3. Make sure the site is secure. Before you enter any personal or financial information to make an online purchase, look for signs that the site is secure. This includes a closed padlock on your Web browser’s address bar or a URL address that begins with “https.” This will prevent your credit card information from being stolen during transmission.

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  4. Use a safe payment card. Credit cards are generally the safest option because they allow buyers to seek a credit from the issuer if the product isn’t delivered or isn’t what was ordered. Debit cards don’t always allow for these provisions.

  5. Keep the storage of personal information to a minimum on shopping sites. You don’t have to store credit card information on most sites. You can enter it each time a purchase is made. This will prevent your information from being compromised if the site is ever hacked.

  6. Use a unique password for each computer account you have. Your Amazon username and password should not be the same as your UTMB username and password. Passwords should be constructed so they’re not easily guessable. They should be at least 6-8 digits, have uppercase and lowercase characters, numbers and special characters. For example, choose a word with at least eight characters, say “Washington.” Change out some of the letters with similar numbers and special characters and you have W@$hingt0n -- a strong password that is easy to remember.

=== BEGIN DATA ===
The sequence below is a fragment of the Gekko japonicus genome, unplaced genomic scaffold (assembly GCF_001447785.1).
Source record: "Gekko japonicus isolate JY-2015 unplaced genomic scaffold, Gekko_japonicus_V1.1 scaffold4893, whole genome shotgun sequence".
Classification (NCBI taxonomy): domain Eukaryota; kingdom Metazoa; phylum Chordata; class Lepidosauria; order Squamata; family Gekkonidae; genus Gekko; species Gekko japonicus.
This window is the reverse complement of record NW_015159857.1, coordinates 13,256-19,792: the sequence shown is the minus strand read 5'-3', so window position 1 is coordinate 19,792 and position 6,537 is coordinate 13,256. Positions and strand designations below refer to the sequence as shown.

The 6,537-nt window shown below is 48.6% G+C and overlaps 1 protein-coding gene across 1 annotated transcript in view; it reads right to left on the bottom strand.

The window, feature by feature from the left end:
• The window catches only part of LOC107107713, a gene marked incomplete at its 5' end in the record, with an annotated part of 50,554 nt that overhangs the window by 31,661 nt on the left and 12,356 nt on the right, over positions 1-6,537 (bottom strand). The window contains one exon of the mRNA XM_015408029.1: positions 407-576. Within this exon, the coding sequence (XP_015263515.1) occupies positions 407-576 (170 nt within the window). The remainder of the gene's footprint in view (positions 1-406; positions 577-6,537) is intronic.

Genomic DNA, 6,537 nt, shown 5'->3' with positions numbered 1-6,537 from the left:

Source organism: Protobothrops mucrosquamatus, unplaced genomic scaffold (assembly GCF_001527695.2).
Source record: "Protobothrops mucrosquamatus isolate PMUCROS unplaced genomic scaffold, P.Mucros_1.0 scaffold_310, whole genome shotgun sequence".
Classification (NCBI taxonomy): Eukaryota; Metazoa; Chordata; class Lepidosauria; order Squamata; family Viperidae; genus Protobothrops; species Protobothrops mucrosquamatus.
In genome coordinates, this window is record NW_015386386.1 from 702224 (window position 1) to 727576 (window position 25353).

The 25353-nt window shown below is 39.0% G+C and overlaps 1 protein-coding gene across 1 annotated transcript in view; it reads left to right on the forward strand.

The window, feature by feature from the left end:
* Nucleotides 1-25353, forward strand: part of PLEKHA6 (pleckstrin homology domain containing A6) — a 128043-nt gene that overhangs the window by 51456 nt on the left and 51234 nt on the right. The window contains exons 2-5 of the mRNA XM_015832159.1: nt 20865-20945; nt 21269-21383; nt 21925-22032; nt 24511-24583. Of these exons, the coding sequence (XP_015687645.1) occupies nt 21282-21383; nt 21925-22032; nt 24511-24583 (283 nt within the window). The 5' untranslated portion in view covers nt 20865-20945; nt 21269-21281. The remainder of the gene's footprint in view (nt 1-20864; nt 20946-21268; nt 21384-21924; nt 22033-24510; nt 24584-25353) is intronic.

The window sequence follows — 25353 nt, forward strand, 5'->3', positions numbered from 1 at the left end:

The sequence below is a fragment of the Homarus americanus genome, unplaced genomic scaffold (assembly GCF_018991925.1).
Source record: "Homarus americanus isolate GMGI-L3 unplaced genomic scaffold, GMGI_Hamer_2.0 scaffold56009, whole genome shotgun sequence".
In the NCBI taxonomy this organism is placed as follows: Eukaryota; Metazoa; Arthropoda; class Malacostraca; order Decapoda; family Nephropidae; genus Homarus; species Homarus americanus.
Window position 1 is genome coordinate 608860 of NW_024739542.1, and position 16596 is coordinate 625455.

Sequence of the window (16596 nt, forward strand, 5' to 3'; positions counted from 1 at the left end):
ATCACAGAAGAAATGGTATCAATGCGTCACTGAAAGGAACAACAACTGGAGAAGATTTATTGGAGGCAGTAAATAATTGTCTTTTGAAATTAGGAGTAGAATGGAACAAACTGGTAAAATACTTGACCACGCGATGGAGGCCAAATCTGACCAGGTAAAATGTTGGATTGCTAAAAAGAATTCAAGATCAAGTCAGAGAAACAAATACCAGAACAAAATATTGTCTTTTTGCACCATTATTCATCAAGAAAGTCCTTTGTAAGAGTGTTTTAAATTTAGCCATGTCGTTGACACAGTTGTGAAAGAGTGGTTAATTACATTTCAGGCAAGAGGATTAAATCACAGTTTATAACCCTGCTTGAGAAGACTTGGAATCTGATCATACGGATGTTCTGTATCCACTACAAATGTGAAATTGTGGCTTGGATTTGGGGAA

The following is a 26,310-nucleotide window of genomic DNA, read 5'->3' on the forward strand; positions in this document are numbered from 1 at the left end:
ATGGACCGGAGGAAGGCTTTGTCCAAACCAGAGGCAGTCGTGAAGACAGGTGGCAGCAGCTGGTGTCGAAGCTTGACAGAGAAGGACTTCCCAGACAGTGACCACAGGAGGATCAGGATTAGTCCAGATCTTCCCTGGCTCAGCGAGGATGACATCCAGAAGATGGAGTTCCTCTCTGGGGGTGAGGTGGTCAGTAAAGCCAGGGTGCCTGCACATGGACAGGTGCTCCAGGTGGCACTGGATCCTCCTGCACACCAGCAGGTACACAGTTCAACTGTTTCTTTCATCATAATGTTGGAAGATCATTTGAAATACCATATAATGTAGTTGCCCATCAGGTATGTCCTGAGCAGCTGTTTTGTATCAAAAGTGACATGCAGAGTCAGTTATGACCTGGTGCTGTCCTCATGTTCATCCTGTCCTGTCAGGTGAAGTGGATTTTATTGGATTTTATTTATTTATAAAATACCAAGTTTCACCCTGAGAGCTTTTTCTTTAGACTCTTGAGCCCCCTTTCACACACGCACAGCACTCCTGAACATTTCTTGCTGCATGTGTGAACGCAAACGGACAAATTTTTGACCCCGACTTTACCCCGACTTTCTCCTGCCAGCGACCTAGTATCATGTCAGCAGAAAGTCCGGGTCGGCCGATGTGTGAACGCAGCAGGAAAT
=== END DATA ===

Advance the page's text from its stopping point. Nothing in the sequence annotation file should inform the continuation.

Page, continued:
I’m not going to guarantee that if you know the red flags and you follow these tips, you won’t fall victim to identity theft or some other type of an account compromise. However, I will guarantee that if you do, your chances of becoming a statistic will be greatly reduced.

Happy holidays, and be careful out there.

Remember Sec-U-R-IT-y

Thank You,

Robert V. Shaffer Jr.
Director of Information Security